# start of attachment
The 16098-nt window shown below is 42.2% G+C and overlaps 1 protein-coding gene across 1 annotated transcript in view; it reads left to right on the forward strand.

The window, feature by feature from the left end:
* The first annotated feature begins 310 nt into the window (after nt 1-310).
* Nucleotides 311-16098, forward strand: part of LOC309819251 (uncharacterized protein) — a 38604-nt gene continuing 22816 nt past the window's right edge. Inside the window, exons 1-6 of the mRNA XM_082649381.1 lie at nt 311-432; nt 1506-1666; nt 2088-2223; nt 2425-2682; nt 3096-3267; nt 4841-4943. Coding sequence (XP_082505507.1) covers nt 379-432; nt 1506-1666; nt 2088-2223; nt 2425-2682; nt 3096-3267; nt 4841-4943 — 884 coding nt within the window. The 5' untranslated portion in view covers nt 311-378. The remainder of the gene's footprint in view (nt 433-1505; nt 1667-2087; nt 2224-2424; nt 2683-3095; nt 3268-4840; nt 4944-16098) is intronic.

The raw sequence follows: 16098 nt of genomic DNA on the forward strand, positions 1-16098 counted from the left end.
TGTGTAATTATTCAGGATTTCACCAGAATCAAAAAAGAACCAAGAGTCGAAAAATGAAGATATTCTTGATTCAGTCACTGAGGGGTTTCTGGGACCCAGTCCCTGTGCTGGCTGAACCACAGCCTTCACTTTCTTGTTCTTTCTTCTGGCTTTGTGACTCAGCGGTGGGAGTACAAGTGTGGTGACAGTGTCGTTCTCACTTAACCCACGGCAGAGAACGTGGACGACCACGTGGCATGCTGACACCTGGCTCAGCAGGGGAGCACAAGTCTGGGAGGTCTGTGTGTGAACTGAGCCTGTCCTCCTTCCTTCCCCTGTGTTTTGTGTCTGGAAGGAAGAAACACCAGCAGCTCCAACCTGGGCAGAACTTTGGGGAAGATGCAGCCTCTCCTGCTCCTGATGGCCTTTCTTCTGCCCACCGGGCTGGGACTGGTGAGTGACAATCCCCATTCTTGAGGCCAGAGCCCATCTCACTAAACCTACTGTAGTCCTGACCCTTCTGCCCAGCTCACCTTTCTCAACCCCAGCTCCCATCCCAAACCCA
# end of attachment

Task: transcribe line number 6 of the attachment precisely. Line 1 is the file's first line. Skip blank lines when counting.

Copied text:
TGTGTAATTATTCAGGATTTCACCAGAATCAAAAAAGAACCAAGAGTCGAAAAATGAAGATATTCTTGATTCAGTCACTGAGGGGTTTCTGGGACCCAGTCCCTGTGCTGGCTGAACCACAGCCTTCACTTTCTTGTTCTTTCTTCTGGCTTTGTGACTCAGCGGTGGGAGTACAAGTGTGGTGACAGTGTCGTTCTCACTTAACCCACGGCAGAGAACGTGGACGACCACGTGGCATGCTGACACCTGGCTCAGCAGGGGAGCACAAGTCTGGGAGGTCTGTGTGTGAACTGAGCCTGTCCTCCTTCCTTCCCCTGTGTTTTGTGTCTGGAAGGAAGAAACACCAGCAGCTCCAACCTGGGCAGAACTTTGGGGAAGATGCAGCCTCTCCTGCTCCTGATGGCCTTTCTTCTGCCCACCGGGCTGGGACTGGTGAGTGACAATCCCCATTCTTGAGGCCAGAGCCCATCTCACTAAACCTACTGTAGTCCTGACCCTTCTGCCCAGCTCACCTTTCTCAACCCCAGCTCCCATCCCAAACCCA